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Thursday, October 10 • 4:50pm - 5:15pm
Davidson: On (not) acquiring a sociolinguistic stereotype: L2-Catalan lateral production by L1-Spanish bilinguals

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On (not) acquiring a sociolinguistic stereotype: L2-Catalan lateral production by L1-Spanish bilinguals

​The production of alveolar /l/ as respectively light or dark in Spanish and Catalan is a salient distinction, afforded overt social value by Catalan-Spanish bilinguals (Arnal 2011; Davidson forthcoming; Sinner 2001). The acquisition of Catalan laterals accordingly illustrates the intersection between second language acquisition and sociolinguistics: How do L2-learners navigate the native-like acquisition of a feature that is a sociolinguistic stereotype (cf. Labov 2001) in the target language?

Laterals were elicited from 16 L1-Spanish and 16 L1-Catalan speakers from Barcelona, Spain via a word-list reading task and sociolinguistic interviews conducted in both languages. While L2-learners do not produce native-like Catalan laterals, they nonetheless velarize significantly more in Catalan than in Spanish, as well as in more casual speech. Far from unsuccessful acquisition, we argue that L2 learners’ production of stylistically stratified and distinctly Catalan laterals demonstrates their capacity to fully acquire native-like sociolinguistic speech patterns while avoiding stigmatized speech variants.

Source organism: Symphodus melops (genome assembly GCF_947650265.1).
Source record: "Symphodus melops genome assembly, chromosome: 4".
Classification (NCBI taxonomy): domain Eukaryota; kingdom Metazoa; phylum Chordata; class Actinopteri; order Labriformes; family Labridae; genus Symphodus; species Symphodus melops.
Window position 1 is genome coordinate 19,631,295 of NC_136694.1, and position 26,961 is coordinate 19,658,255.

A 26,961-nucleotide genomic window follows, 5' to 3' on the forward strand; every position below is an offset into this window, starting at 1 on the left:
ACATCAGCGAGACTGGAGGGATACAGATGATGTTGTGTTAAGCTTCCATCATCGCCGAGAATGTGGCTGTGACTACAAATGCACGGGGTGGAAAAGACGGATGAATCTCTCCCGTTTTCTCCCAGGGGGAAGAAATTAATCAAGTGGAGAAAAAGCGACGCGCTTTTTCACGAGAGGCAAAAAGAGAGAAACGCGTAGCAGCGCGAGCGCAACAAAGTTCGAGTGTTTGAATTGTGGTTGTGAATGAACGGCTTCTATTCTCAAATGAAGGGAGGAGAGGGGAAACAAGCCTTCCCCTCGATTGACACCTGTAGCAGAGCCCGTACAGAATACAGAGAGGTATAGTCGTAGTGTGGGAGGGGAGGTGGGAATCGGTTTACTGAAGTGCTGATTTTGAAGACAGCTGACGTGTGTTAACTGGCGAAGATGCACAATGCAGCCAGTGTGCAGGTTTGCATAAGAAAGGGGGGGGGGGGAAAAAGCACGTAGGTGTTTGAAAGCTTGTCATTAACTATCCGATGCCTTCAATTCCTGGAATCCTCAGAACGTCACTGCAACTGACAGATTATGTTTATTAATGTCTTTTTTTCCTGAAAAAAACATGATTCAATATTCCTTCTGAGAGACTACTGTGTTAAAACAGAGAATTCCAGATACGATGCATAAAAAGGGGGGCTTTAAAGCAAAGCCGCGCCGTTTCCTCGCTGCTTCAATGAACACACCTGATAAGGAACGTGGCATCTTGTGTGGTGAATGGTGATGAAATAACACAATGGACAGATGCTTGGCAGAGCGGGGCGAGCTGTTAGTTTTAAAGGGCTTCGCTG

Session abstract: Variation in Second and Heritage Language Speech: Cross-linguistic Perspectives

This session brings together scholars working on the acquisition of sociolinguistic variation in a variety of non-dominant languages. The first paper outlines how such studies can contribute to sociolinguistic theory. The next papers examine the influence of Indonesian on children’s Javanese and the influence of English and communication networks on Diné Bizaad (Navajo). Other studies focus on the acquisition of sociolinguistic competence by U.S. students in France and the acquisition of the constraints on object deletion in Mandarin. The final study examines the (non)-acquisition of a socially stigmatized variant by Spanish L1 speakers in Catalonia. Taken together, the papers in this session illustrate the contributions to our understanding of the effects of language contact on second and heritage languages and to identifying the types of linguistic and social factors that are common across contexts or pairs of languages and those that are specific to particular languages or social contexts.​​​


Justin Davidson

University of California Berkeley

Thursday October 10, 2019 4:50pm - 5:15pm PDT
EMU Gumwood